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Staying Human With Jon Batiste

Jon Batiste

Most of us know Jon Batiste as the bandleader for The Late Show with Stephen Colbert. He provides musical interludes and complements the host’s monologues with a charming smile and some dazzling suits. But beyond the camera lies a virtuoso with a resolute commitment to music’s power to unite, a mission rooted in his own personal history.  Music has engulfed Batiste’s life since the very beginning. He was born into a family of musicians in Kenner, Louisiana and came of age in the New Orleans jazz scene. By age seventeen, he’d moved to New York City and squeezed out two albums before attending Julliard. From there, he went on to form Stay Human whose early release MY N.Y. was recorded in the streets and subways of NYC.  That helped land Batiste and his group of fellow Julliard graduates their current high-profile TV gig. But fame and fortune aren’t what drives this young jazz prodigy (he’s only 31).

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To Batiste, music has always served a much larger purpose than just entertainment. He believes it holds the key for people to put aside their differences and come together for something greater. As he once told CBS’s Face The Nation, music “has a power to get people into the room together that may not come into the room with one another if it wasn’t for the musical experience.” In essence, Batiste sees a direct connection between music, mental health, and connectivity. “When I’m playing, to me, that’s a form of meditation,” Batiste said at the Aspen Ideas Festival. “I’m trying to create something that through it resonating within my core, and coming through this instrument, it reaches the people and resonates within their core.”

Batiste promotes “Social Music” (as he likes to call it) through live performances called “Love Riots,” where audience participation becomes intrinsic to the experience. For Batiste, a Love Riot is a musical march that can start anywhere, anytime and lead anywhere as well. Batiste leads the charge with his signature melodica while his Stay Human ensemble of horns, guitars, cowbell, and tambourine follows not far behind. It’s an egalitarian approach to concert-going.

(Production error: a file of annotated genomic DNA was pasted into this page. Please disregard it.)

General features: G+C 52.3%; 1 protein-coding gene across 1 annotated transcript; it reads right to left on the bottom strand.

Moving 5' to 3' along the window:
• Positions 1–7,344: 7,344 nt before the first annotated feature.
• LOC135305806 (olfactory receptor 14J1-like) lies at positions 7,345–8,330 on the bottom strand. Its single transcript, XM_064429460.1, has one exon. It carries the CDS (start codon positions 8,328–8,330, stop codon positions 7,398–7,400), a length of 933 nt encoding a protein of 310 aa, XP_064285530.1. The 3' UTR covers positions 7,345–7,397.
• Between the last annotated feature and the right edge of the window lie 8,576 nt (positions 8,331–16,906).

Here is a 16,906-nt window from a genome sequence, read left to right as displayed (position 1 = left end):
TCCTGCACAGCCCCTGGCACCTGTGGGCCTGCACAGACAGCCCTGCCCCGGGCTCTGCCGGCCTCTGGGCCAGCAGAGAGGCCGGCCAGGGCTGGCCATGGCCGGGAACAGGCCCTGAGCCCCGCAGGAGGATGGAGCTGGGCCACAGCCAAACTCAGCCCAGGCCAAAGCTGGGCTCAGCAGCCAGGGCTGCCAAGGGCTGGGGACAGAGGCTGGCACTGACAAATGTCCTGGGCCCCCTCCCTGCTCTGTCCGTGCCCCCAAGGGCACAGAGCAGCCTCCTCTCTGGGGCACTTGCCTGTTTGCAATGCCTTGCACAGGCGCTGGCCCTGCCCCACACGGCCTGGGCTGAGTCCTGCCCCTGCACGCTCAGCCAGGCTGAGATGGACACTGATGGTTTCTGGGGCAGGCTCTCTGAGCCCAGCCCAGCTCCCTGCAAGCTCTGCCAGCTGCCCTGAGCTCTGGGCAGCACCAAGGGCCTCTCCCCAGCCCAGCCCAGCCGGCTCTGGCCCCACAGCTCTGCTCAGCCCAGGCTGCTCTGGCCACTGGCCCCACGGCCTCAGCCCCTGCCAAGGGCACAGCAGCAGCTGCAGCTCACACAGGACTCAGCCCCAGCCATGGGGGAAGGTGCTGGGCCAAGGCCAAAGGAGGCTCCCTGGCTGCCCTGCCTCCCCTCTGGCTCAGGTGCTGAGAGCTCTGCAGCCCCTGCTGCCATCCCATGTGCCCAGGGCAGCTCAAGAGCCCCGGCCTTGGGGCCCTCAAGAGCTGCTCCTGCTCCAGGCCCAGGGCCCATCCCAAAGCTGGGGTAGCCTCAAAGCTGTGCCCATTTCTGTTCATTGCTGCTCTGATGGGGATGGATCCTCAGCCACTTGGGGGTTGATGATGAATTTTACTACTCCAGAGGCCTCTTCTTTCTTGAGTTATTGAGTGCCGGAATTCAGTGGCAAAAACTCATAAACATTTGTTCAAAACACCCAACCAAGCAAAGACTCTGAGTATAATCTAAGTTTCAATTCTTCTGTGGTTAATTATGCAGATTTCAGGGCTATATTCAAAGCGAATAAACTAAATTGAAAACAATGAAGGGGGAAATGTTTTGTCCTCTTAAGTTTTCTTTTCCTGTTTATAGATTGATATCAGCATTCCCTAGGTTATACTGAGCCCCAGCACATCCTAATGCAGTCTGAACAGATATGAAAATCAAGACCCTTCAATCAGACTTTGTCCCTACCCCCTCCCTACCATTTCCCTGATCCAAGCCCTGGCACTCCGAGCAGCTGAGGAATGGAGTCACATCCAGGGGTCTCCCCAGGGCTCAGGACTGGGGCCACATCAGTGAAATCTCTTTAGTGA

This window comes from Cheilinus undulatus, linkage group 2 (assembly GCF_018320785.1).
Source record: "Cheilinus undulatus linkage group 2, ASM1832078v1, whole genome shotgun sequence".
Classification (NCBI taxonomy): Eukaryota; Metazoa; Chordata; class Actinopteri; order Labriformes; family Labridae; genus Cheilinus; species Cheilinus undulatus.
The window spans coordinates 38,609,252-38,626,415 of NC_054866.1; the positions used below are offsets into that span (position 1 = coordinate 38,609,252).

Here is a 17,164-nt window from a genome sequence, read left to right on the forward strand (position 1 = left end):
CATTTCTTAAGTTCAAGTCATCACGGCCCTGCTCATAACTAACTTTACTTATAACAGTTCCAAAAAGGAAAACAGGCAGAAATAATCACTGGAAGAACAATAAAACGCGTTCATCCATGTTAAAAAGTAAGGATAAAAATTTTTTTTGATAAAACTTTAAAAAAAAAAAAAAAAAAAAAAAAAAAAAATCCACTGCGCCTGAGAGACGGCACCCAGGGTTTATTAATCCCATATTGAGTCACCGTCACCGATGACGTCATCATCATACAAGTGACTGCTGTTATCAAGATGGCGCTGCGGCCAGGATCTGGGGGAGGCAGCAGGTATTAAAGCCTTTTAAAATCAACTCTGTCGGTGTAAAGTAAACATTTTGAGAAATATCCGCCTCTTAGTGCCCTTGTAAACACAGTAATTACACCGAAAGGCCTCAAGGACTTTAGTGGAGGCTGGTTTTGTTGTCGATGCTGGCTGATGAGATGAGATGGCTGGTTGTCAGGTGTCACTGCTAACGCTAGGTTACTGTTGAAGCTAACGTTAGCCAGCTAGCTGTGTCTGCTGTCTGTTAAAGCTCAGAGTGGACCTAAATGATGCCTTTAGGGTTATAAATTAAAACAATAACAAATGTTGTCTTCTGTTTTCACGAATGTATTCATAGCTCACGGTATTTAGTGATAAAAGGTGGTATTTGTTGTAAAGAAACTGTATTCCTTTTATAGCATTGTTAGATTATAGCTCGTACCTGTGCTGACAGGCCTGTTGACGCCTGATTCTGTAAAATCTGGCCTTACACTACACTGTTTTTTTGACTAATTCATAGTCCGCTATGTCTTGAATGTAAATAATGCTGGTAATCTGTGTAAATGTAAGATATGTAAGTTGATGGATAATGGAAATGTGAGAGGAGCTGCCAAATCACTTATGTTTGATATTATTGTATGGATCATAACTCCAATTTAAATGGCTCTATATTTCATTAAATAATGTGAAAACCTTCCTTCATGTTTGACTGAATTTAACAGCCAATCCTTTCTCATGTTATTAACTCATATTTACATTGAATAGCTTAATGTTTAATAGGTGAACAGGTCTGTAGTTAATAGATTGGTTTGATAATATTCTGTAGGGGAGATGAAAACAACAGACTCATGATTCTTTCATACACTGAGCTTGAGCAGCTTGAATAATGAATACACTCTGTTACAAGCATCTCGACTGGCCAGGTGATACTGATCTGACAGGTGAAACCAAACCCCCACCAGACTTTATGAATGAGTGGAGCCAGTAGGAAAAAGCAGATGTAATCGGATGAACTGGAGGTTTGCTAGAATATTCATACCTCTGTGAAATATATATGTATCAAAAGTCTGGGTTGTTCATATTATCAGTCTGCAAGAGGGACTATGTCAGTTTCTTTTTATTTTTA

As Batiste stated on CBS’s Sunday Morning: “They may not have had the ability to see us at Carnegie Hall or something like that so we bring the music to them.” Indeed, the idea of the Love Riots goes much deeper than a free concert: Batiste wants to catch people from wildly different backgrounds and bring them together.

Even when he is performing in a more conventional manner, Batiste will find a way to make it more intimate. For his recent small tour of solo shows titled “Jon Batiste In the Round”, he sat at a piano in the middle of the audience (as opposed to on stage).

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This compulsion to create common ground during tense times is especially welcome. With a smile that could light up an entire city block and an infectious sense of optimism, the kid from Kenner — who’s got a light touch as a comic too — seems as qualified as anyone to teach the world to sing. After all, as Batiste told Face The Nation, “It’s pretty hard to hate the person next to you when you’re laughing and dancing next to each other.”

Michael Sarno

Photo of Jon Batiste by Josh Cheuse courtesy of The Chamber Group.

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